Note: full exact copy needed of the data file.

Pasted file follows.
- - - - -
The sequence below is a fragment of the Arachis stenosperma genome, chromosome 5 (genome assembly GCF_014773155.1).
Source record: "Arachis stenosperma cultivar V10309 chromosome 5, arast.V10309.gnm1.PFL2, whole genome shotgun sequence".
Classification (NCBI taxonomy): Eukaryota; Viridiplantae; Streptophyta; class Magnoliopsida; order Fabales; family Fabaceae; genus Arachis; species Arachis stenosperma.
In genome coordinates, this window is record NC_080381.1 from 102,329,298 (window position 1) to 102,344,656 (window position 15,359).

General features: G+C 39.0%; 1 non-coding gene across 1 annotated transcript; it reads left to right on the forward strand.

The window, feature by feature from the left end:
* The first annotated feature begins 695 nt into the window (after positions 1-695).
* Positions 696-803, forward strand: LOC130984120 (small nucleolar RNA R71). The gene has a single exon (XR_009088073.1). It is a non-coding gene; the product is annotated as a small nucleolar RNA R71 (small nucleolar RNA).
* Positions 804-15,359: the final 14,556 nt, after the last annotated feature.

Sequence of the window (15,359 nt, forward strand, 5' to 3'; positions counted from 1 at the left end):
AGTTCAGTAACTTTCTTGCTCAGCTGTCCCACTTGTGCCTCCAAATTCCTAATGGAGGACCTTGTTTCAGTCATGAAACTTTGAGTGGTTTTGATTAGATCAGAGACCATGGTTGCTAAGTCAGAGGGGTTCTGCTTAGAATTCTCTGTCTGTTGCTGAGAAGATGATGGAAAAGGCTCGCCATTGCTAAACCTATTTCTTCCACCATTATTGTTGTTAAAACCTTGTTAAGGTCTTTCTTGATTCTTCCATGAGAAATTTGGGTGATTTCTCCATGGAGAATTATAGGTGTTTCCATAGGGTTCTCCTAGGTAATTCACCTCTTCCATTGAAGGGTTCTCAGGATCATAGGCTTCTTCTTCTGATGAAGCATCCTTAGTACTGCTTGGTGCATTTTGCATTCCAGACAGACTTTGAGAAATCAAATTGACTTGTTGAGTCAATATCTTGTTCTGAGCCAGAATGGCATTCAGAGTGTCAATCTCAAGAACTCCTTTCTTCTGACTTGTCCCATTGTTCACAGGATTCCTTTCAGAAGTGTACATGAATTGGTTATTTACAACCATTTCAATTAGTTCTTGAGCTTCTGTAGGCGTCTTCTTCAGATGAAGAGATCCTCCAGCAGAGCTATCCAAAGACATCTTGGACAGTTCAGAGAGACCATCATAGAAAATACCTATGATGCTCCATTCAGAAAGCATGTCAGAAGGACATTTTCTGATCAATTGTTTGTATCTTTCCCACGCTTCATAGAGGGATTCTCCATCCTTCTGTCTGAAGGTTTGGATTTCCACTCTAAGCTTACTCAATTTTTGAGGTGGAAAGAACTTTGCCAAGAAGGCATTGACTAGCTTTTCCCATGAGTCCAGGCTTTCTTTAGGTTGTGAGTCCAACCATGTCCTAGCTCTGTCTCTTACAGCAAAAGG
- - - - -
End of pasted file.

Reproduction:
The sequence below is a fragment of the Arachis stenosperma genome, chromosome 5 (genome assembly GCF_014773155.1).
Source record: "Arachis stenosperma cultivar V10309 chromosome 5, arast.V10309.gnm1.PFL2, whole genome shotgun sequence".
Classification (NCBI taxonomy): Eukaryota; Viridiplantae; Streptophyta; class Magnoliopsida; order Fabales; family Fabaceae; genus Arachis; species Arachis stenosperma.
In genome coordinates, this window is record NC_080381.1 from 102,329,298 (window position 1) to 102,344,656 (window position 15,359).

General features: G+C 39.0%; 1 non-coding gene across 1 annotated transcript; it reads left to right on the forward strand.

The window, feature by feature from the left end:
* The first annotated feature begins 695 nt into the window (after positions 1-695).
* Positions 696-803, forward strand: LOC130984120 (small nucleolar RNA R71). The gene has a single exon (XR_009088073.1). It is a non-coding gene; the product is annotated as a small nucleolar RNA R71 (small nucleolar RNA).
* Positions 804-15,359: the final 14,556 nt, after the last annotated feature.

Sequence of the window (15,359 nt, forward strand, 5' to 3'; positions counted from 1 at the left end):
AGTTCAGTAACTTTCTTGCTCAGCTGTCCCACTTGTGCCTCCAAATTCCTAATGGAGGACCTTGTTTCAGTCATGAAACTTTGAGTGGTTTTGATTAGATCAGAGACCATGGTTGCTAAGTCAGAGGGGTTCTGCTTAGAATTCTCTGTCTGTTGCTGAGAAGATGATGGAAAAGGCTCGCCATTGCTAAACCTATTTCTTCCACCATTATTGTTGTTAAAACCTTGTTAAGGTCTTTCTTGATTCTTCCATGAGAAATTTGGGTGATTTCTCCATGGAGAATTATAGGTGTTTCCATAGGGTTCTCCTAGGTAATTCACCTCTTCCATTGAAGGGTTCTCAGGATCATAGGCTTCTTCTTCTGATGAAGCATCCTTAGTACTGCTTGGTGCATTTTGCATTCCAGACAGACTTTGAGAAATCAAATTGACTTGTTGAGTCAATATCTTGTTCTGAGCCAGAATGGCATTCAGAGTGTCAATCTCAAGAACTCCTTTCTTCTGACTTGTCCCATTGTTCACAGGATTCCTTTCAGAAGTGTACATGAATTGGTTATTTACAACCATTTCAATTAGTTCTTGAGCTTCTGTAGGCGTCTTCTTCAGATGAAGAGATCCTCCAGCAGAGCTATCCAAAGACATCTTGGACAGTTCAGAGAGACCATCATAGAAAATACCTATGATGCTCCATTCAGAAAGCATGTCAGAAGGACATTTTCTGATCAATTGTTTGTATCTTTCCCACGCTTCATAGAGGGATTCTCCATCCTTCTGTCTGAAGGTTTGGATTTCCACTCTAAGCTTACTCAATTTTTGAGGTGGAAAGAACTTTGCCAAGAAGGCATTGACTAGCTTTTCCCATGAGTCCAGGCTTTCTTTAGGTTGTGAGTCCAACCATGTCCTAGCTCTGTCTCTTACAGCAAAAGG